Critical Habitat

Habitat loss is a leading cause of extinction, and has been addressed accordingly in the ESA. One of the key objectives of the ESA is to identify and protect areas essential to the continued existence of species, termed Critical Habitat. Critical Habitat includes geographic range of the species in question, but also extends to cover areas not currently occupied by the species, yet regarded as crucial to its recovery and survival. Critical Habitat receives protection from development and other human impacts.[1][5] Therefore, under ESA regulations it is not only illegal to harm or kill an individual of a listed species, it is also against the law to harm its Critical Habitat.[6]

Recovery plans and land acquisition

Species recovery, as defined by USFWS, is “the process by which the decline of an endangered or threatened species is arrested or reversed, and threats removed or reduced so that the species’ survival in the wild can be ensured”.[7] In 1978, Congress amended the ESA to require responsible parties (currently USFWS and NOAA) to create and carry out recovery plans for listed species. Congress again amended the ESA in 1988 because recovery plans had been highly unsuccessful and too ambiguous to deliver significant results. With the revisions, recovery plans were obliged to outline site-specific management actions, standards to determine recovery effectiveness, costs associated with completion of plans, and strategy execution schedules.[8] Recovery plans could include land acquisition or the procurement of habitat to preserve listed species. Recovery plans were successfully completed for 1,143 species as of Sept. 2012.[5]


Consultation, as laid out in Section 7 of the ESA, is the process by which federal agencies must work with USFWS or NOAA to ensure that none of its actions disadvantage listed species or critical habitats. Federal agencies are required to submit a biological assessment to USFWS or NOAA, whether association to the action in question be through funding, authorization, or operation. Results of the assessment help ascertain whether the agency must continue on to formal consultation. If an action is found to be non-compromising, the agency may continue with the action operating under specific guidelines, called Biological Opinions, to ensure species and habitat safety. Conversely, if an action is deemed potentially harmful to species or habitat, changes or substitutions to the action are typically devised.[4][1][5]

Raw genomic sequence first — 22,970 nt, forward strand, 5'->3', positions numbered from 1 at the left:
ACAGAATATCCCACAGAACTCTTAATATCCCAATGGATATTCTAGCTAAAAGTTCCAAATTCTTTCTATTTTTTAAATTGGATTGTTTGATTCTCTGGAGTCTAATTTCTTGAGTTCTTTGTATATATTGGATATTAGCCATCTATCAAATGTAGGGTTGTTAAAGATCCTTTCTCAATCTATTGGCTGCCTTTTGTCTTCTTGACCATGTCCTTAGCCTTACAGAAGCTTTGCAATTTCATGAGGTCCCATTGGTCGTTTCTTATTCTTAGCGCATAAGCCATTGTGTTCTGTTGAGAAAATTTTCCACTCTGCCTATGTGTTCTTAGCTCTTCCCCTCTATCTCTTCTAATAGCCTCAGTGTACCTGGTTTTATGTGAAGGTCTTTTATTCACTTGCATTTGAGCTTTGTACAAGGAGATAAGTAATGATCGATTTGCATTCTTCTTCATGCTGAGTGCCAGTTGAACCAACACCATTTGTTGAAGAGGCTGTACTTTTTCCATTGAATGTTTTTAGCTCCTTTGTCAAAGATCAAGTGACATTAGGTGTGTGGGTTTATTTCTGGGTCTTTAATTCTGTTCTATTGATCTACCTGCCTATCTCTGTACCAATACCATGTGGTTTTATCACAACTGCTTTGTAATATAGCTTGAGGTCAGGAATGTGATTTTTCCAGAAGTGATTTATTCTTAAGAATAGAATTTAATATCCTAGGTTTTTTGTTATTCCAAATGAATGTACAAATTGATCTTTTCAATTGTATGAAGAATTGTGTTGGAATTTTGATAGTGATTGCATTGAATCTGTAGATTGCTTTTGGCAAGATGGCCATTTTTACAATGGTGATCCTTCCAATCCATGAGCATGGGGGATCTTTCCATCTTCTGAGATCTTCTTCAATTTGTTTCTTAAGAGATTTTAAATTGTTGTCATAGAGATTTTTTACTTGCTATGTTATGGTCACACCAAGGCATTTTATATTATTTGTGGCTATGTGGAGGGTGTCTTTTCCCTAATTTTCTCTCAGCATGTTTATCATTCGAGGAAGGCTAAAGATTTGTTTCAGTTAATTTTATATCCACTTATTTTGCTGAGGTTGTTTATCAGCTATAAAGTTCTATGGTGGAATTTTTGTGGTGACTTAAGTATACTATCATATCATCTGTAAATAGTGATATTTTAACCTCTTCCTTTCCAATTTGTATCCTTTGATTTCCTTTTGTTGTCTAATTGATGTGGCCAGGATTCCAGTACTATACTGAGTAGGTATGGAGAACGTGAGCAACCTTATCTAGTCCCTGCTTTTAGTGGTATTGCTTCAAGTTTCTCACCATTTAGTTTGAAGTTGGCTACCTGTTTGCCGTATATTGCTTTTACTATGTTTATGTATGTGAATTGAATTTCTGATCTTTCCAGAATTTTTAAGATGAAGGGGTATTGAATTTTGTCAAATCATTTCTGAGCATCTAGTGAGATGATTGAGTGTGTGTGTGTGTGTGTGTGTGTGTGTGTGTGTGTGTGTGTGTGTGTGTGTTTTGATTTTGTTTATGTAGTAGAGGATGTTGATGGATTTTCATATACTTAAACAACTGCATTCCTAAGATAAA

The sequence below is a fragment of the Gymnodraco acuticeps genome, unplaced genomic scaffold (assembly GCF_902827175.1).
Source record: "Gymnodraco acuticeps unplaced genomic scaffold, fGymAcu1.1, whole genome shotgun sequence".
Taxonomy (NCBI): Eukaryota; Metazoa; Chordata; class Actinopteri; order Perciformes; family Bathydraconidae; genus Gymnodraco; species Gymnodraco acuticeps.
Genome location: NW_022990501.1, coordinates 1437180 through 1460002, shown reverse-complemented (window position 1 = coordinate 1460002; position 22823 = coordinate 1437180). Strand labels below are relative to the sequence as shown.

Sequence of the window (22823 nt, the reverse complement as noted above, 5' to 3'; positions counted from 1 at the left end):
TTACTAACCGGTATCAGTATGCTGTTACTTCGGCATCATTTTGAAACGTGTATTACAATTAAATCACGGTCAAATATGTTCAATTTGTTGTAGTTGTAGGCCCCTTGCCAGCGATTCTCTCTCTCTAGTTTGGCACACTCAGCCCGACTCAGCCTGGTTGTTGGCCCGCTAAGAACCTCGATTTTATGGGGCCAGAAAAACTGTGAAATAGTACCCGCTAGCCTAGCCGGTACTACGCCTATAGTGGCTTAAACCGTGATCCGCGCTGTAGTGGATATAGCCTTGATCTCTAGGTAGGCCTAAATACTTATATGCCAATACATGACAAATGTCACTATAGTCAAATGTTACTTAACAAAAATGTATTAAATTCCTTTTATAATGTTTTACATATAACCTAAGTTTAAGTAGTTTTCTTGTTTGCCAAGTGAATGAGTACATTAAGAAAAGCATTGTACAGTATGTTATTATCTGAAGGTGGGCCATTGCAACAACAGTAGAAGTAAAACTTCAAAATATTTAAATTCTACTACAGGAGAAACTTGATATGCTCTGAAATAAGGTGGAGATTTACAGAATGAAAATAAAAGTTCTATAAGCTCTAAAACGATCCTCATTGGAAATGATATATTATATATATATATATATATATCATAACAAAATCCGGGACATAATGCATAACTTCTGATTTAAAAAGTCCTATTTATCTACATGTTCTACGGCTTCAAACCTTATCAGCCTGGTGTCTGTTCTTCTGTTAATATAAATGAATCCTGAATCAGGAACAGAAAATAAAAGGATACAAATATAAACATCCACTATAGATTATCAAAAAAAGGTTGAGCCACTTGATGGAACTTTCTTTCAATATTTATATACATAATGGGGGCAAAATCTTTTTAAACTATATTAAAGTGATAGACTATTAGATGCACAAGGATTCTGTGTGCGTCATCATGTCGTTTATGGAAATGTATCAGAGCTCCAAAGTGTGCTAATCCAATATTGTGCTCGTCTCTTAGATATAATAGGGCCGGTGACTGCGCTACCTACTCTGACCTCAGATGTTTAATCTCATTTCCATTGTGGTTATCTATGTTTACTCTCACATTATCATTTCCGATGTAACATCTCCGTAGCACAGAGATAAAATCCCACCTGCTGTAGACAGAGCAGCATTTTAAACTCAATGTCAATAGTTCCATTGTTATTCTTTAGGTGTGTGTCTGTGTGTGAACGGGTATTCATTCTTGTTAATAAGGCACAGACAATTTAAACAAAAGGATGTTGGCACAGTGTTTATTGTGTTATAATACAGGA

Citizen suits

Section 11 of the ESA describes the consequences of violations of its mandates via civil penalties and criminal violations. It also designates a provision for civil suits. A civil suit may be filed by anyone on the following grounds:

  • to prevent a person or agency suspected to be in violation of the ESA
  • to force the Secretary of the Interior to employ the statutes prohibiting the take of a listed species
  • against the Secretary of the Interior when a suspected failure to list species or designate critical habitat occurs

The accused party must be given a 60-day notification of the citizen’s intent to sue, allowing for a period to address the problem. Citizen suits have been hailed as the powerhouse of the ESA and are responsible for no less than 50% of threatened and endangered species listings. In California, for example, 92% of listings were the effects of citizen enforcement between 1993-2003.[1]

Collaboration with states

Under the ESA, USFWS and NOAA are required to cooperate and collaborate with states to create endangered species and critical habitat plans. If agreements are made, states may receive federal funding to implement state-level measures matching the goals of the ESA through the Cooperative Endangered Species Conservation Fund. However, states must also agree to appropriate funds (usually a minimum 25%).[5] State protection of listed species is required to be at least equal to the protection afforded under the ESA. Private landowners can also enter into collaborative efforts with the federal government to protect listed species and critical habitat, which can also include grants.[1]

Species success stories

American peregrine falcon, delisted in 1999
  • Bald Eagle

Bald eagle population decline was the result of trophy hunting and feather collection in the 1800s, and the use of DDT and other chemical compounds in the late 1940s. However, due to the enactment of the ESA, bald eagle numbers soared from 416 in 1963 to 7,678 in 2003.[9] Population increase led to a proposal for delisting in 2006 and eventually removal from the list on Aug 9, 2007.